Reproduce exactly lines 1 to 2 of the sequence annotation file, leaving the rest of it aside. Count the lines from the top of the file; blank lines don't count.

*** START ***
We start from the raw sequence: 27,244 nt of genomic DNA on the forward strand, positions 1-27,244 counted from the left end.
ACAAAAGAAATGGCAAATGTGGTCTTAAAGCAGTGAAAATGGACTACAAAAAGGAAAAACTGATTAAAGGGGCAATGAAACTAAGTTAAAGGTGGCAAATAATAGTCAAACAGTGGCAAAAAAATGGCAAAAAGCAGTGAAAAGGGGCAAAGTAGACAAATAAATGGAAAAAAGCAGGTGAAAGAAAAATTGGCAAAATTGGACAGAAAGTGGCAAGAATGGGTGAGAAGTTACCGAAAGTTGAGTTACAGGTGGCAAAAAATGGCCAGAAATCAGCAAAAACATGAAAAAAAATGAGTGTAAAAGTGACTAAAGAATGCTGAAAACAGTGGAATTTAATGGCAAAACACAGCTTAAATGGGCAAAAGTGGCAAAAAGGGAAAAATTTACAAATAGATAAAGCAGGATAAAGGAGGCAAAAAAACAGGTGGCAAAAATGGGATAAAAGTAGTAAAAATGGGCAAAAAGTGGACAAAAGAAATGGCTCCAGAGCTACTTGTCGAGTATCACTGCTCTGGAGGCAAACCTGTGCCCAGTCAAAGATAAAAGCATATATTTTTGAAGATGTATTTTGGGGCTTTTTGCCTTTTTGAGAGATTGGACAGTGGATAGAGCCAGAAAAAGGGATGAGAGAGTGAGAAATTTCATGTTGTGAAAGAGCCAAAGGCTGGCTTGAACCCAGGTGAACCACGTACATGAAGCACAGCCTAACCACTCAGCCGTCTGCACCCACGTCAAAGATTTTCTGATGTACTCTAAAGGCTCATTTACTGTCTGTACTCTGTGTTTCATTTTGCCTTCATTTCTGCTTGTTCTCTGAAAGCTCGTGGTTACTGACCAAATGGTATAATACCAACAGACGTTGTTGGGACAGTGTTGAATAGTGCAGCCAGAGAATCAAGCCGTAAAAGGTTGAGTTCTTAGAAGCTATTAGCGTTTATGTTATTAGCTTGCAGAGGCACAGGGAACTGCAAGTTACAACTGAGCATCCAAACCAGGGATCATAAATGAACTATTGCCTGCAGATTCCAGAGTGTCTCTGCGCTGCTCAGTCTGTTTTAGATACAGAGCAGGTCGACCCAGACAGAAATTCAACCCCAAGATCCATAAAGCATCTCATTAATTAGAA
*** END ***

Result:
We start from the raw sequence: 27,244 nt of genomic DNA on the forward strand, positions 1-27,244 counted from the left end.
ACAAAAGAAATGGCAAATGTGGTCTTAAAGCAGTGAAAATGGACTACAAAAAGGAAAAACTGATTAAAGGGGCAATGAAACTAAGTTAAAGGTGGCAAATAATAGTCAAACAGTGGCAAAAAAATGGCAAAAAGCAGTGAAAAGGGGCAAAGTAGACAAATAAATGGAAAAAAGCAGGTGAAAGAAAAATTGGCAAAATTGGACAGAAAGTGGCAAGAATGGGTGAGAAGTTACCGAAAGTTGAGTTACAGGTGGCAAAAAATGGCCAGAAATCAGCAAAAACATGAAAAAAAATGAGTGTAAAAGTGACTAAAGAATGCTGAAAACAGTGGAATTTAATGGCAAAACACAGCTTAAATGGGCAAAAGTGGCAAAAAGGGAAAAATTTACAAATAGATAAAGCAGGATAAAGGAGGCAAAAAAACAGGTGGCAAAAATGGGATAAAAGTAGTAAAAATGGGCAAAAAGTGGACAAAAGAAATGGCTCCAGAGCTACTTGTCGAGTATCACTGCTCTGGAGGCAAACCTGTGCCCAGTCAAAGATAAAAGCATATATTTTTGAAGATGTATTTTGGGGCTTTTTGCCTTTTTGAGAGATTGGACAGTGGATAGAGCCAGAAAAAGGGATGAGAGAGTGAGAAATTTCATGTTGTGAAAGAGCCAAAGGCTGGCTTGAACCCAGGTGAACCACGTACATGAAGCACAGCCTAACCACTCAGCCGTCTGCACCCACGTCAAAGATTTTCTGATGTACTCTAAAGGCTCATTTACTGTCTGTACTCTGTGTTTCATTTTGCCTTCATTTCTGCTTGTTCTCTGAAAGCTCGTGGTTACTGACCAAATGGTATAATACCAACAGACGTTGTTGGGACAGTGTTGAATAGTGCAGCCAGAGAATCAAGCCGTAAAAGGTTGAGTTCTTAGAAGCTATTAGCGTTTATGTTATTAGCTTGCAGAGGCACAGGGAACTGCAAGTTACAACTGAGCATCCAAACCAGGGATCATAAATGAACTATTGCCTGCAGATTCCAGAGTGTCTCTGCGCTGCTCAGTCTGTTTTAGATACAGAGCAGGTCGACCCAGACAGAAATTCAACCCCAAGATCCATAAAGCATCTCATTAATTAGAA